inGenious Code launched to facilitate collaboration between school and industry


11/09/2013

Press release - European Schoolnet today launched the inGenious Code comprising principles, guidelines, checklists and templates, to help schools and industry work together in a safe, smooth and secure way.

Brussels - inGenious, the most significant investment to date in support of Science, Technology, Engineering and Mathematics (STEM) education in Europe, involves Ministries of Education and major industries to increase the links between science education and careers. The inGenious Code, funded by inGenious, offers best practice and practical advice in order to increase and further school-industry collaborations across the European Union.
 
Pupil visits to industry locations and interventions by business volunteers at schools are practiced across the European Union to support pedagogical as well as pupil career education goals. Until now, however, there have been few documents publicly available that provide guidelines specifically for such collaborations. The inGenious Code aims to address concerns that face anyone involved in such projects. These include ethical and legal concerns and practical issues around health and safety, mutual respect, branding, data protection and privacy, conduct and background checks.
 
While the inGenious Code is relevant to any school or external organisation planning a visit, it was developed specifically for visits related to studies and careers. The drop off across the EU1 in the number of pupils studying STEM subjects at tertiary level is widely attributed to poor understanding of the breadth and nature of STEM careers and to the stereotyping of STEM jobs.
 
The inGenious Code takes away the hassle of organising an industry visit. “It makes the whole process easier, giving parties a common platform for planning and ensuring that topics such as company brand positioning, confidentiality and pupil safety are considered up front," said teacher Carlos Cunha from Portugal.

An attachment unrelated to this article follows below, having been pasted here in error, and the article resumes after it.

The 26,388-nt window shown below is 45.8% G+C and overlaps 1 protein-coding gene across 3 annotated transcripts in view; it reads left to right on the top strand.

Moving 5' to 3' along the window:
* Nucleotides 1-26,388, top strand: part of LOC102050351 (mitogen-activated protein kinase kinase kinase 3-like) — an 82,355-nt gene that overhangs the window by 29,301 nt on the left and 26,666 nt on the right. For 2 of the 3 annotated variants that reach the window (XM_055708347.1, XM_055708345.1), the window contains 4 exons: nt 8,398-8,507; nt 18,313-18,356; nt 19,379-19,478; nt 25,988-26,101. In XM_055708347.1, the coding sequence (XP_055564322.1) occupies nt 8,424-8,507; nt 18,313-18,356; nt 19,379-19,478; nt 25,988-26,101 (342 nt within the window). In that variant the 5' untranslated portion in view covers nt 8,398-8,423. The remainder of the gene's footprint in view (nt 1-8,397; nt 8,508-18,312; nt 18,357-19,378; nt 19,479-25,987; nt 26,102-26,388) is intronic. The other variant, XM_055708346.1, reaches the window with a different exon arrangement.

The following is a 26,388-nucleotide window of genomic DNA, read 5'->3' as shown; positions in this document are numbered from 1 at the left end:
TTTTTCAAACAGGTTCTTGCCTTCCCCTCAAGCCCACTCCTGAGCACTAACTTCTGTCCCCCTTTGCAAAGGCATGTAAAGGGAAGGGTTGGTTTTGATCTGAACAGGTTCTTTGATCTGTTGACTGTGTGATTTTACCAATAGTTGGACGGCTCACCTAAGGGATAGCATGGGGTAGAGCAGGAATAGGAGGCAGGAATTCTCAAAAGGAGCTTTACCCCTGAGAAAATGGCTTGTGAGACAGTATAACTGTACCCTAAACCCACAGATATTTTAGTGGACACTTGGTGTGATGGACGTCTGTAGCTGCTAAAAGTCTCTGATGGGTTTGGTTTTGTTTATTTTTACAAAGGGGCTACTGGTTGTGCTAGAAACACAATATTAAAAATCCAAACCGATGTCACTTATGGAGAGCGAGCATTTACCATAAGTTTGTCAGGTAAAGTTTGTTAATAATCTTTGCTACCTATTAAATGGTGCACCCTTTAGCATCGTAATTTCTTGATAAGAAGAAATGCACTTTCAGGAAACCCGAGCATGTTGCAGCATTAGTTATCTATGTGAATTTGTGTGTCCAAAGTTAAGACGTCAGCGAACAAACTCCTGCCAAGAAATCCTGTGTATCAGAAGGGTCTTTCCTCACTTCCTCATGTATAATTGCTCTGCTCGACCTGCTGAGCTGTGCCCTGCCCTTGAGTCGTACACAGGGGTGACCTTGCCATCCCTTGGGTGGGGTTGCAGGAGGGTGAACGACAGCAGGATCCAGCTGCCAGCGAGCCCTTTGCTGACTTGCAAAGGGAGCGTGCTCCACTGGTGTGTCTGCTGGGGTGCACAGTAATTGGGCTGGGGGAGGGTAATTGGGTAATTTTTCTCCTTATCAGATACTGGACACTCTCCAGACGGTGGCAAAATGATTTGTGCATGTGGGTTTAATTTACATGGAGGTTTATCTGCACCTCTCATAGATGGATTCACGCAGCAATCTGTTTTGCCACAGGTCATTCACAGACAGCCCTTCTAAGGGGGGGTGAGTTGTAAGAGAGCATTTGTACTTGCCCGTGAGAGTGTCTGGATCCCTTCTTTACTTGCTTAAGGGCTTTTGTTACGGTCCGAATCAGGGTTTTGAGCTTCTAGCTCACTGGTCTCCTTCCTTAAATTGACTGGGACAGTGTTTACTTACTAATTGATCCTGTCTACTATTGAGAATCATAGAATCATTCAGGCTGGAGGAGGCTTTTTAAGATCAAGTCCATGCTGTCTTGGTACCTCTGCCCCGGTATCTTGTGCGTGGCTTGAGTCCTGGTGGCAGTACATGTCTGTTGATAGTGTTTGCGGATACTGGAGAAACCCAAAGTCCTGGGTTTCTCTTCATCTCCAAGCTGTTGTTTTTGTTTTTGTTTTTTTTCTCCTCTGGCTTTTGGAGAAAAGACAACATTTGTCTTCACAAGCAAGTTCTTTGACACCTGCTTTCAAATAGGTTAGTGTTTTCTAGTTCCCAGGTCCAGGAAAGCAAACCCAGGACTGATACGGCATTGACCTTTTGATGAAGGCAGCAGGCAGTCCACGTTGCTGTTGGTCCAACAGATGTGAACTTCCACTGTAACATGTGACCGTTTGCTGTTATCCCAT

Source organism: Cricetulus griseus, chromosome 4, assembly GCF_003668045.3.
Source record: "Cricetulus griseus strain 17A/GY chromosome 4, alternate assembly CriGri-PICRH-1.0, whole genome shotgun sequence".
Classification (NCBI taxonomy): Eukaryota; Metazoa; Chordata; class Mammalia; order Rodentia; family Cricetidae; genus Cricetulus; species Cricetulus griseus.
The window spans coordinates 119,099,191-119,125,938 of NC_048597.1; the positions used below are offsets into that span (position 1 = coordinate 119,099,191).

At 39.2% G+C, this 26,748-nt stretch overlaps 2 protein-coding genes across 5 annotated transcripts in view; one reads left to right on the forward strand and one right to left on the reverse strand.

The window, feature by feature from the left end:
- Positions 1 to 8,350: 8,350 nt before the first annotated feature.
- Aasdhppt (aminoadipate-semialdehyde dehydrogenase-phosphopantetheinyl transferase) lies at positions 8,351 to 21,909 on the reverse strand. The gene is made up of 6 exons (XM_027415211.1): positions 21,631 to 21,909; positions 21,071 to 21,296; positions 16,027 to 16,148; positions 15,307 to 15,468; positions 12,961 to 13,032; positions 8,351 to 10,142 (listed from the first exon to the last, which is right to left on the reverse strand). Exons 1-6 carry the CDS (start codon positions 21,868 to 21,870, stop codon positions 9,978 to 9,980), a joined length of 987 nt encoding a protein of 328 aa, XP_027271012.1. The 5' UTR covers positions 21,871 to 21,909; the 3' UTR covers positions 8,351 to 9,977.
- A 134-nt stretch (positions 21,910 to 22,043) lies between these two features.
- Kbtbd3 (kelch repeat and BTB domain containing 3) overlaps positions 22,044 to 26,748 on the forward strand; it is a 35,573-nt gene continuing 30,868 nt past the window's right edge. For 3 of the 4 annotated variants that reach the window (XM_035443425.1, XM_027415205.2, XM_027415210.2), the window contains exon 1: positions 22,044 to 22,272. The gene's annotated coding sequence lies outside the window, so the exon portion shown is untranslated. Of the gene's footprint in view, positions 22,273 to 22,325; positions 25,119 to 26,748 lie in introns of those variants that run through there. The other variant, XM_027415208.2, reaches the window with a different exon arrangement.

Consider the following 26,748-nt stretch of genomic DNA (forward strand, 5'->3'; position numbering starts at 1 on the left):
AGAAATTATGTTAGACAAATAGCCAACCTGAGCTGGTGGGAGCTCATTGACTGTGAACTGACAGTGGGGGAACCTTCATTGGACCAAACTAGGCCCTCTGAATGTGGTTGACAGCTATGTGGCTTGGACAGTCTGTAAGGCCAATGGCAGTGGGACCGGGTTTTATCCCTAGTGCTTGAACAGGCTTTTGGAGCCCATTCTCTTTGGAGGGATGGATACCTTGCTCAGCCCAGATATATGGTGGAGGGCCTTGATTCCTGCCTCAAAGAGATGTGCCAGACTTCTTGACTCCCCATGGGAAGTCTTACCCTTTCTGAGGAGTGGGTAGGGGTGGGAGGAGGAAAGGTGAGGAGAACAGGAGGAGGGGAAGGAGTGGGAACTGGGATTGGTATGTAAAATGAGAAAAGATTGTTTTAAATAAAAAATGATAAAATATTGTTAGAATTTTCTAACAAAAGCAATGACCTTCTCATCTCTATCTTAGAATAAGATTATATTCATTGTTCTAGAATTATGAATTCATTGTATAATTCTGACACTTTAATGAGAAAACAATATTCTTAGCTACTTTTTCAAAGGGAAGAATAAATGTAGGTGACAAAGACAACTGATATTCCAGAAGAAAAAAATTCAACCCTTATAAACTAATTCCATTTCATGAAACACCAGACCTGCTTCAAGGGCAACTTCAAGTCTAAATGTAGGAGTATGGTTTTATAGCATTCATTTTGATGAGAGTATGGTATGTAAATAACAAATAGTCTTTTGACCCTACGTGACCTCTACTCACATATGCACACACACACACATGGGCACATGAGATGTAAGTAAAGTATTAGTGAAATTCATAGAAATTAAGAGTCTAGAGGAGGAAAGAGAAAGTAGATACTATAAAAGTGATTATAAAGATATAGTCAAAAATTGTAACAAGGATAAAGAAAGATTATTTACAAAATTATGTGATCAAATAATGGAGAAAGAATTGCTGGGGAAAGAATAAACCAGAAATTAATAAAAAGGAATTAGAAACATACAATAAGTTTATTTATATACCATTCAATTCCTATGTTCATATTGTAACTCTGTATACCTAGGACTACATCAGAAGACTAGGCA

"Specifically in STEM education, it is particularly crucial to help students get a “real life” perspective of how STEM is applied in research, industry and business. The inGenious code of conduct is the first European level attempt to guide both schools and businesses in setting up such collaboration," said Marc Durando, Executive Director, European Schoolnet.
 
European industries whose core business depends on Science, Technology, Engineering and Maths are recruiting from a shrinking pool today. Yet, great jobs are available for students with the right skills. We call upon industry and educators to accelerate their collaborations and help address this mismatch,” said Brian Ager, Secretary General, European Round Table of industrialists (ERT).
 
The sharing and piloting of industry education activities in European schools is one of a number of inGenious focus areas that include the promotion of school-industry visits, role model exchanges, teachers’ events and competitions for schools. More information are available on www.ingenious-science.eu.
 
[1] Across the EU27, the number of tertiary education graduates in Maths, Science and Technology fields as a percentage of all fields, fell from 24.8 per cent in 2000 to 21.4 per cent in 2010. Source: Eurostat. 
 
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About European Schoolnet
European Schoolnet is the network of 30 European Ministries of Education, based in Brussels. As a not-for-profit organisation, we aim to bring innovation in teaching and learning to our key stakeholders: Ministries of Education, schools, teachers, researchers, and industry partners. www.europeanschoolnet.org. Follow us on Twitter @eu_schoolnet and on Facebook european.schoolnet.
 
About inGenious
inGenious is the European Coordinating Body in Science, Technology, Engineering and Mathematics (STEM) Education. It is a joint initiative launched by European Schoolnet and the European Roundtable of Industrialists (ERT), with the support of the European Union’s Framework Programme for Research and Development (FP7), to promote school and industry collaboration in STEM teaching and career communications and change the future of STEM education. http://www.ingenious-science.eu.
 
 

 

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